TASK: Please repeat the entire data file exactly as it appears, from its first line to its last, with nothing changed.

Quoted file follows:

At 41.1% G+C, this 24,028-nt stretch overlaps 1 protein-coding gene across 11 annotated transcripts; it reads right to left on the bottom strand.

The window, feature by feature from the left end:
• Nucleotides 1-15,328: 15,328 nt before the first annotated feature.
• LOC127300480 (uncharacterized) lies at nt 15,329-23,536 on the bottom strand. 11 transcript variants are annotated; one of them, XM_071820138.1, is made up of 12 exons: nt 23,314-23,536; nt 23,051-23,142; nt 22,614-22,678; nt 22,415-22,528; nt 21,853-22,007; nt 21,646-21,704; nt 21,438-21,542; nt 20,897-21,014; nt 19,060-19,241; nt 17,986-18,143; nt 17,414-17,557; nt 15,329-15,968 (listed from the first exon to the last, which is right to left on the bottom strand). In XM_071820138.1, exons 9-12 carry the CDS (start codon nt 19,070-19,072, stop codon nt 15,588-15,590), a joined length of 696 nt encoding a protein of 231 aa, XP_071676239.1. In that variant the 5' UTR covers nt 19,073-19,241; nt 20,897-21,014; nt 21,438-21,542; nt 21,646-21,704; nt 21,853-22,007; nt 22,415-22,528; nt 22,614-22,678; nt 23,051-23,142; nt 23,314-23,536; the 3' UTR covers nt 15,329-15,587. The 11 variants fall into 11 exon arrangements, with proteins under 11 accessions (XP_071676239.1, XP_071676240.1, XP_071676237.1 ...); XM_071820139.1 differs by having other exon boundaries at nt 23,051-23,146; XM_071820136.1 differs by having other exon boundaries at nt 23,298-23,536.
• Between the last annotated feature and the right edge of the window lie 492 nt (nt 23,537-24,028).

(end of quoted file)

At 41.1% G+C, this 24,028-nt stretch overlaps 1 protein-coding gene across 11 annotated transcripts; it reads right to left on the bottom strand.

The window, feature by feature from the left end:
• Nucleotides 1-15,328: 15,328 nt before the first annotated feature.
• LOC127300480 (uncharacterized) lies at nt 15,329-23,536 on the bottom strand. 11 transcript variants are annotated; one of them, XM_071820138.1, is made up of 12 exons: nt 23,314-23,536; nt 23,051-23,142; nt 22,614-22,678; nt 22,415-22,528; nt 21,853-22,007; nt 21,646-21,704; nt 21,438-21,542; nt 20,897-21,014; nt 19,060-19,241; nt 17,986-18,143; nt 17,414-17,557; nt 15,329-15,968 (listed from the first exon to the last, which is right to left on the bottom strand). In XM_071820138.1, exons 9-12 carry the CDS (start codon nt 19,070-19,072, stop codon nt 15,588-15,590), a joined length of 696 nt encoding a protein of 231 aa, XP_071676239.1. In that variant the 5' UTR covers nt 19,073-19,241; nt 20,897-21,014; nt 21,438-21,542; nt 21,646-21,704; nt 21,853-22,007; nt 22,415-22,528; nt 22,614-22,678; nt 23,051-23,142; nt 23,314-23,536; the 3' UTR covers nt 15,329-15,587. The 11 variants fall into 11 exon arrangements, with proteins under 11 accessions (XP_071676239.1, XP_071676240.1, XP_071676237.1 ...); XM_071820139.1 differs by having other exon boundaries at nt 23,051-23,146; XM_071820136.1 differs by having other exon boundaries at nt 23,298-23,536.
• Between the last annotated feature and the right edge of the window lie 492 nt (nt 23,537-24,028).